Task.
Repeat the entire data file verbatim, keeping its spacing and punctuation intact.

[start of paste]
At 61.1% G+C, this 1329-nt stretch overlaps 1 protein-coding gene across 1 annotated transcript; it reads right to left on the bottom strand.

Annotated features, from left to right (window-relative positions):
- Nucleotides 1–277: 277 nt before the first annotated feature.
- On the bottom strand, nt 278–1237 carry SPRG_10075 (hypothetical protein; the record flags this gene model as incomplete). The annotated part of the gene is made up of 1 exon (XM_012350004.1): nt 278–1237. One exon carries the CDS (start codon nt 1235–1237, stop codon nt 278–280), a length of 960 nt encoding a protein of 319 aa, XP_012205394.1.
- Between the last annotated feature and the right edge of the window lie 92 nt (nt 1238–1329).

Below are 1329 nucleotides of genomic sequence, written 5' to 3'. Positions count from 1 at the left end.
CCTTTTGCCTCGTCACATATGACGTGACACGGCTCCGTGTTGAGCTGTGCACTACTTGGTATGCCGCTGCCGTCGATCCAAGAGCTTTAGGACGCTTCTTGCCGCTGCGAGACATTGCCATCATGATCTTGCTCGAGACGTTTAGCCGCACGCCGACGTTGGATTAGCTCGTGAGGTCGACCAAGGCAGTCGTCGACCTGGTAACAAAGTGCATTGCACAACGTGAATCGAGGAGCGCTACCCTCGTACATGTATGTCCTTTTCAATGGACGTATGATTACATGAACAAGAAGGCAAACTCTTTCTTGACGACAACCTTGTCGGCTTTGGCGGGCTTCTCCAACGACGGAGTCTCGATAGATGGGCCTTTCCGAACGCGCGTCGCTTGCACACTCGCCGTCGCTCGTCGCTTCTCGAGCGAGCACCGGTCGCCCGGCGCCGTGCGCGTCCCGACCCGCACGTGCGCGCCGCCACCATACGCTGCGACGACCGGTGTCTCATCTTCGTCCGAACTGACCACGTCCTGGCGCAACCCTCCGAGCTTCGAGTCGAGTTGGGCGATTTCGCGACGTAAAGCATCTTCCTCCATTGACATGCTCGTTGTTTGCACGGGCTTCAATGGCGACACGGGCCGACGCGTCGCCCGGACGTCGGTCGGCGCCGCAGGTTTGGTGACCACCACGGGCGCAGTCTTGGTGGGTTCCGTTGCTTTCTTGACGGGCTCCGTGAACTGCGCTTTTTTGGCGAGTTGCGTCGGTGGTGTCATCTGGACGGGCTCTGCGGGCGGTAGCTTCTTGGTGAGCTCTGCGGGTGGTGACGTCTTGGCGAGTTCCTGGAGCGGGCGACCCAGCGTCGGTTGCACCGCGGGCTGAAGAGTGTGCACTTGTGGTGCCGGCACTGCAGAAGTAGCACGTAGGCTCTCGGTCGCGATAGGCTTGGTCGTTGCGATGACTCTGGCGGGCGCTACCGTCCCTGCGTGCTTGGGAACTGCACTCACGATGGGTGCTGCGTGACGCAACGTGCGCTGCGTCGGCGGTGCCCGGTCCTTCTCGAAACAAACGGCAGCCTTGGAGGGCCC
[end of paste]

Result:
At 61.1% G+C, this 1329-nt stretch overlaps 1 protein-coding gene across 1 annotated transcript; it reads right to left on the bottom strand.

Annotated features, from left to right (window-relative positions):
- Nucleotides 1–277: 277 nt before the first annotated feature.
- On the bottom strand, nt 278–1237 carry SPRG_10075 (hypothetical protein; the record flags this gene model as incomplete). The annotated part of the gene is made up of 1 exon (XM_012350004.1): nt 278–1237. One exon carries the CDS (start codon nt 1235–1237, stop codon nt 278–280), a length of 960 nt encoding a protein of 319 aa, XP_012205394.1.
- Between the last annotated feature and the right edge of the window lie 92 nt (nt 1238–1329).

Below are 1329 nucleotides of genomic sequence, written 5' to 3'. Positions count from 1 at the left end.
CCTTTTGCCTCGTCACATATGACGTGACACGGCTCCGTGTTGAGCTGTGCACTACTTGGTATGCCGCTGCCGTCGATCCAAGAGCTTTAGGACGCTTCTTGCCGCTGCGAGACATTGCCATCATGATCTTGCTCGAGACGTTTAGCCGCACGCCGACGTTGGATTAGCTCGTGAGGTCGACCAAGGCAGTCGTCGACCTGGTAACAAAGTGCATTGCACAACGTGAATCGAGGAGCGCTACCCTCGTACATGTATGTCCTTTTCAATGGACGTATGATTACATGAACAAGAAGGCAAACTCTTTCTTGACGACAACCTTGTCGGCTTTGGCGGGCTTCTCCAACGACGGAGTCTCGATAGATGGGCCTTTCCGAACGCGCGTCGCTTGCACACTCGCCGTCGCTCGTCGCTTCTCGAGCGAGCACCGGTCGCCCGGCGCCGTGCGCGTCCCGACCCGCACGTGCGCGCCGCCACCATACGCTGCGACGACCGGTGTCTCATCTTCGTCCGAACTGACCACGTCCTGGCGCAACCCTCCGAGCTTCGAGTCGAGTTGGGCGATTTCGCGACGTAAAGCATCTTCCTCCATTGACATGCTCGTTGTTTGCACGGGCTTCAATGGCGACACGGGCCGACGCGTCGCCCGGACGTCGGTCGGCGCCGCAGGTTTGGTGACCACCACGGGCGCAGTCTTGGTGGGTTCCGTTGCTTTCTTGACGGGCTCCGTGAACTGCGCTTTTTTGGCGAGTTGCGTCGGTGGTGTCATCTGGACGGGCTCTGCGGGCGGTAGCTTCTTGGTGAGCTCTGCGGGTGGTGACGTCTTGGCGAGTTCCTGGAGCGGGCGACCCAGCGTCGGTTGCACCGCGGGCTGAAGAGTGTGCACTTGTGGTGCCGGCACTGCAGAAGTAGCACGTAGGCTCTCGGTCGCGATAGGCTTGGTCGTTGCGATGACTCTGGCGGGCGCTACCGTCCCTGCGTGCTTGGGAACTGCACTCACGATGGGTGCTGCGTGACGCAACGTGCGCTGCGTCGGCGGTGCCCGGTCCTTCTCGAAACAAACGGCAGCCTTGGAGGGCCC